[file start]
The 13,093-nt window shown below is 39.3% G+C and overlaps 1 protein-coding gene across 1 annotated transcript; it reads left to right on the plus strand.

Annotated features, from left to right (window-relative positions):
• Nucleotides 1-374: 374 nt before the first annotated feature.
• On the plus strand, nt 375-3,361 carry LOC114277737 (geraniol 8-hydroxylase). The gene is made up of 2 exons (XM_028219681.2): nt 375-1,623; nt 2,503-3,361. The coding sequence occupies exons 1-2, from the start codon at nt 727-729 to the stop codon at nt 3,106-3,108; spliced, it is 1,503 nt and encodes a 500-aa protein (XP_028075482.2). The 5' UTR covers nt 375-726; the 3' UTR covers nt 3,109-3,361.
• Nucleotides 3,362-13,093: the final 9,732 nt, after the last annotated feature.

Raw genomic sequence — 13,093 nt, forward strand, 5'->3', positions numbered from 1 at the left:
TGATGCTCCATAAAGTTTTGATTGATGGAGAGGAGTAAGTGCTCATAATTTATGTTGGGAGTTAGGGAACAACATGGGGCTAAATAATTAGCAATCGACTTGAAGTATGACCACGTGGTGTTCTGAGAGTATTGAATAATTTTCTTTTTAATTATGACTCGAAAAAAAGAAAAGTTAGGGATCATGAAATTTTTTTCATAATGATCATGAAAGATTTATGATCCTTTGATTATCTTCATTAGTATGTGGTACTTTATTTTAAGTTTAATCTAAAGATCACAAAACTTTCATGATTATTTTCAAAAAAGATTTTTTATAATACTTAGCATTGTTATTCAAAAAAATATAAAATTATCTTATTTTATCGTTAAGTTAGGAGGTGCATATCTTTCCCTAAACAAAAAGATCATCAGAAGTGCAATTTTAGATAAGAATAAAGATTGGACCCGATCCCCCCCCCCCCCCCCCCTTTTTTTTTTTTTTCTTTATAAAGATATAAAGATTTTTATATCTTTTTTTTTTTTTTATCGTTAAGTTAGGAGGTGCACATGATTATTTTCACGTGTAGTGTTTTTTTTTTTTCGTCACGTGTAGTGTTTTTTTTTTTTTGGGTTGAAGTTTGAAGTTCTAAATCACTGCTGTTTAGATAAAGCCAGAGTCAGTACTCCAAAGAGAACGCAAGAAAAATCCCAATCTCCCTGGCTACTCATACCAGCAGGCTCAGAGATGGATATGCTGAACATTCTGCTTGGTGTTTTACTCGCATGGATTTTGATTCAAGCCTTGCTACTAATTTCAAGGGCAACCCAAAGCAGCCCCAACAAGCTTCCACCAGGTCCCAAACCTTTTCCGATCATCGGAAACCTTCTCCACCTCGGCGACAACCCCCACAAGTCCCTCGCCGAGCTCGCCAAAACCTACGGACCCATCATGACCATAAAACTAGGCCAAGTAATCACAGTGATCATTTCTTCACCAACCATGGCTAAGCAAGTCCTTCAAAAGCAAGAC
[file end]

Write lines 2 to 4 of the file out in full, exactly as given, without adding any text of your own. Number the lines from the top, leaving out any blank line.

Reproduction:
Annotated features, from left to right (window-relative positions):
• Nucleotides 1-374: 374 nt before the first annotated feature.
• On the plus strand, nt 375-3,361 carry LOC114277737 (geraniol 8-hydroxylase). The gene is made up of 2 exons (XM_028219681.2): nt 375-1,623; nt 2,503-3,361. The coding sequence occupies exons 1-2, from the start codon at nt 727-729 to the stop codon at nt 3,106-3,108; spliced, it is 1,503 nt and encodes a 500-aa protein (XP_028075482.2). The 5' UTR covers nt 375-726; the 3' UTR covers nt 3,109-3,361.